Skip to main content
Article
Brief Treatment of Co-Occurring Post-Traumatic Stress and Depressive Symptoms by Use of Accelerated Resolution Therapy®
Frontiers in Psychiatry (2013)
  • Kevin E. Kip, University of South Florida
  • Kelly L. Sullivan, Georgia Southern University
  • Cecile A. Lengacher, University of South Florida
  • Laney Rosenzweig, University of South Florida
  • Diego F. Hernandez
  • Rejendra P. Kadel, University of South Florida
  • Frank A. Kozel, University of South Florida
  • Amy Shuman, Western New England University
  • Sue Ann Girling, University of South Florida
  • Marian J. Hardwick, University of South Florida
  • David M. Diamond, University of South Florida
Abstract

This uncontrolled prospective cohort study evaluated the use of accelerated resolution therapy (ART) for treatment of comorbid symptoms of post-traumatic stress disorder (PTSD) and major depressive disorder. Twenty-eight adult subjects, mean age of 41 years (79% female, 36% Hispanic), received a mean of 3.7 ± 1.1 ART treatment sessions (range 1-5). ART is a new exposure-based psychotherapy that makes use of eye movements. Subjects completed a range of self-report psychological measures before and after treatment with ART including the 17-item PCL-C checklist (symptoms of PTSD) and 20-item Center for Epidemiologic Studies Depression Scale (CES-D). For the PCL-C, the pre-ART mean (±standard deviation) was 62.5 (8.8) with mean reductions of -29.6 (12.5), -30.1 (13.1), and -31.4 (14.04) at post-ART, 2-month, and 4-month follow-up, respectively (p < 0.0001 for comparisons to pre-ART score). Compared to pre-ART status, this corresponded to standardized effect sizes of 2.37, 2.30, and 3.01, respectively. For the CES-D, the pre-ART mean was 35.1 (8.8) with mean reductions of -20.6 (11.0), -18.1 (11.5), and -15.6 (14.4) at post-ART, 2-month, and 4-month follow-up, respectively (p ≤ 0.0001 compared to Pre-ART score). This corresponded to standardized effect sizes of 1.88, 1.58, and 1.09, respectively. Strong correlations were observed at 2-month and 4-month follow-up for post-treatment changes in PTSD and depression symptom scores (r = 0.79, r = 0.76, respectively, p ≤ 0.0002). No serious treatment-related adverse effects were reported. In summary, ART appears to be a promising brief, safe, and effective treatment for adults with clinically significant comorbid symptoms of PTSD and depression. Future controlled and mechanistic studies with this emerging therapy are warranted, particularly given its short treatment duration, and in light of current heightened emphasis on health care cost constraints.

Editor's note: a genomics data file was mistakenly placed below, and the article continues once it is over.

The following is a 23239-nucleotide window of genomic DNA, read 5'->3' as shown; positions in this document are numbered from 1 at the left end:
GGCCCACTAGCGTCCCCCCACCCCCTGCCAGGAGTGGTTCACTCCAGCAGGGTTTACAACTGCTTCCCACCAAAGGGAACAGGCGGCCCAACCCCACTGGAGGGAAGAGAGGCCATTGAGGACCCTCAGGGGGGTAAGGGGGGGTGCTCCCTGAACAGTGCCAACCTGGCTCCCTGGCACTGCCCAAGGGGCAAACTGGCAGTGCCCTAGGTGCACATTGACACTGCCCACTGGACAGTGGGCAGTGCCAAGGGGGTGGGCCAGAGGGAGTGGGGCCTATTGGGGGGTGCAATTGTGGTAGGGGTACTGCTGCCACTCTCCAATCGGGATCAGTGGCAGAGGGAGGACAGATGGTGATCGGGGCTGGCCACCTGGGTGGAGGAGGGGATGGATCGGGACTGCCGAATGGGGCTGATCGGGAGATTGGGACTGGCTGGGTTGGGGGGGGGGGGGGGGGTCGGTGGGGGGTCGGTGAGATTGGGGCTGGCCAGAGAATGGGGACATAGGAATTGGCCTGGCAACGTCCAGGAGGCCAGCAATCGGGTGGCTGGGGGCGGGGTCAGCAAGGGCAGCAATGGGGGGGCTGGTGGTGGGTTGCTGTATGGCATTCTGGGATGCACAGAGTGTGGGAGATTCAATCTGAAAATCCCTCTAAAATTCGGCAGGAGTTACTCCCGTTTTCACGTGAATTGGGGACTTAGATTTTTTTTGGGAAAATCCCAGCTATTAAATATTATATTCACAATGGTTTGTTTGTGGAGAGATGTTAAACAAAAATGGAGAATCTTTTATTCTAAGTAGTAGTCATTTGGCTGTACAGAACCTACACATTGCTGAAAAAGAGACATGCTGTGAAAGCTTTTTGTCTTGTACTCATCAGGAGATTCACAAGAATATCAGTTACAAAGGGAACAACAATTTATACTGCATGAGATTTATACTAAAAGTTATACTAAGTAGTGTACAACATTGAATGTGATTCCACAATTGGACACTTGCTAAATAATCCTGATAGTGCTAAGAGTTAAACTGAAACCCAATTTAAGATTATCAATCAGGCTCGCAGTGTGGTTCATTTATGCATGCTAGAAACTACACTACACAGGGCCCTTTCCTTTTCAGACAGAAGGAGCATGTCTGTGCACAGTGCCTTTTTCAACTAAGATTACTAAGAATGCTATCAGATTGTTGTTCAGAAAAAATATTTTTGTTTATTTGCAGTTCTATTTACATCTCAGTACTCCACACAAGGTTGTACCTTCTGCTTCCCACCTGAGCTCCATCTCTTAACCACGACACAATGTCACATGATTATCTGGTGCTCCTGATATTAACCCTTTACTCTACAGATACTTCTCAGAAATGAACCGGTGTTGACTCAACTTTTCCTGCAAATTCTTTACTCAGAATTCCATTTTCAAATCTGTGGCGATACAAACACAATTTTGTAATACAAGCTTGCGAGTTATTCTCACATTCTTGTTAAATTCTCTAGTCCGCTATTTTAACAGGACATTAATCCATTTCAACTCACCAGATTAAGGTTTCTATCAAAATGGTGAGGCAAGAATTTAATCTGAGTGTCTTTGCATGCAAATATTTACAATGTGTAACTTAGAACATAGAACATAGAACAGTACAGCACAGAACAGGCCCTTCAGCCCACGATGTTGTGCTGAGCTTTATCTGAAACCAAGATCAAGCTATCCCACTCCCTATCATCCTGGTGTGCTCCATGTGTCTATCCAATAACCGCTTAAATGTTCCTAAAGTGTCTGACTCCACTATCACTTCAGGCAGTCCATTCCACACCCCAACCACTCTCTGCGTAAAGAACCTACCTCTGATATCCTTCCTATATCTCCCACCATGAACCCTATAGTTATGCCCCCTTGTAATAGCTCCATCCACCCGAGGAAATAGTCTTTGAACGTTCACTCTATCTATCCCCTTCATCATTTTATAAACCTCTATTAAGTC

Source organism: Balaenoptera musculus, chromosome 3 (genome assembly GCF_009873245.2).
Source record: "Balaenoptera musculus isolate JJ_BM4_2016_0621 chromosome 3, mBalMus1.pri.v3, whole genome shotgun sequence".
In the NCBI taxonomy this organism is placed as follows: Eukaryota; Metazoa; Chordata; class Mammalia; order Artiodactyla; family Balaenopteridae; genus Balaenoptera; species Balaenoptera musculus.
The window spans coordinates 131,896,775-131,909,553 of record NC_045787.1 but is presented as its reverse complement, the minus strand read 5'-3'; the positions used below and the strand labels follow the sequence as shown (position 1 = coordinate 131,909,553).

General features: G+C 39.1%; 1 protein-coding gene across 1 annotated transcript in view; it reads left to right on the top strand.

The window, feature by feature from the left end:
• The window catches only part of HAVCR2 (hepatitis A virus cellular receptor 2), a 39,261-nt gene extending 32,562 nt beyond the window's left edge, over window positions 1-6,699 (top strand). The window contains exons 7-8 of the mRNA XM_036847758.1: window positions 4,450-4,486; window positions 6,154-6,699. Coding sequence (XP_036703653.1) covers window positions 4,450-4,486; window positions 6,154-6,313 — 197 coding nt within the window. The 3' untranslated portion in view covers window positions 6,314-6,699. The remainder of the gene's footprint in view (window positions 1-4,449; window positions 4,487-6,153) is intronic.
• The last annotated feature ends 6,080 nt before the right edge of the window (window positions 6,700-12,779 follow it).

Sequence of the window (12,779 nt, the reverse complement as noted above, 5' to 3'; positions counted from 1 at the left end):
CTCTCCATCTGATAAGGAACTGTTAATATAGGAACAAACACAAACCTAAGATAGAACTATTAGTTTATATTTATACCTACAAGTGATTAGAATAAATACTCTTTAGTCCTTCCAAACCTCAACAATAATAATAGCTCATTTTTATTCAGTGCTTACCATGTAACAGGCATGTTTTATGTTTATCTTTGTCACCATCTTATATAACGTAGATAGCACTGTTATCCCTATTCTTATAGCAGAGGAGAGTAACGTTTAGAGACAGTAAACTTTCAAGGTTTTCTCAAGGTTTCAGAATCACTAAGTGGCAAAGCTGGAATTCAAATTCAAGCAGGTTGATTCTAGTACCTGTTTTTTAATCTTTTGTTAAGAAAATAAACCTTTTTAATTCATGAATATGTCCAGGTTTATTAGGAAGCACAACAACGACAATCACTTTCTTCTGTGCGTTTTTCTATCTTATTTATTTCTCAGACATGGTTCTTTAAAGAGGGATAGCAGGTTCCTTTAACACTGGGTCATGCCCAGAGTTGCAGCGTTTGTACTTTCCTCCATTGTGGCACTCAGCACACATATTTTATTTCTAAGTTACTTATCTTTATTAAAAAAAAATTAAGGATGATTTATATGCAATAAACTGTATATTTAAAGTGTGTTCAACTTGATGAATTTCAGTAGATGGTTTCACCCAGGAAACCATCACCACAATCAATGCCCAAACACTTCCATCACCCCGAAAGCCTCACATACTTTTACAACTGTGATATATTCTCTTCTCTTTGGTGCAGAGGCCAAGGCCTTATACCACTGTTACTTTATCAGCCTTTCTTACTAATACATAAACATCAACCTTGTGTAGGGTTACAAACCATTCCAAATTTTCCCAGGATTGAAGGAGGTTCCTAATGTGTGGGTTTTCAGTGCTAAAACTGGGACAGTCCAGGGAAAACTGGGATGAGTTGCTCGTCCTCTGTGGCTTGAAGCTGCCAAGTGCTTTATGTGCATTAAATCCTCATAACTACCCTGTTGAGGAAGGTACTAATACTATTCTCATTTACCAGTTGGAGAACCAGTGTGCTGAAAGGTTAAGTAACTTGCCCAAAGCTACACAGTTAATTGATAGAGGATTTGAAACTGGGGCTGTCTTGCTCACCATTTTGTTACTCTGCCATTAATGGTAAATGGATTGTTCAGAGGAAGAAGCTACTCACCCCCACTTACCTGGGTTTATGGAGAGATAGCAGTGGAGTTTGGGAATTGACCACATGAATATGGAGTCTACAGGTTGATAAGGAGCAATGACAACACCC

Keywords
  • PTSD,
  • Brief treatment,
  • Depression,
  • Exposure therapy,
  • Eye movements,
  • Psychological trauma
Disciplines
Publication Date
2013
Publisher Statement
© 2013 Kip, Sullivan, Lengacher, Rosenzweig, Hernandez, Kadel, Kozel, Shuman, Girling, Hardwick and Diamond. This is an open-access article distributed under the terms of the Creative Commons Attribution License, which permits use, distribution and reproduction in other forums, provided the original authors and source are credited and subject to any copyright notices concerning any third-party graphics etc.
Citation Information
Kevin E. Kipp, Kelly L. Sullivan, Cecile A. Lengacher, Laney Rosenzweig, Diego F. Hernandez, Rejendra Kadel, Frank A. Kozel, Amy Shuman, Sue Ann Girling, Marian J. Hardwick, and David M. Diamond. "Brief Treatment of Co-Occurring Post-Traumatic Stress and Depressive Symptoms by Use of Accelerated Resolution Therapy®" Frontiers in Psychiatry 4 (2013): 1-12.
doi:10.3389/fpsyt.2013.00011
Available at: http://works.bepress.com/kelly_sullivan/26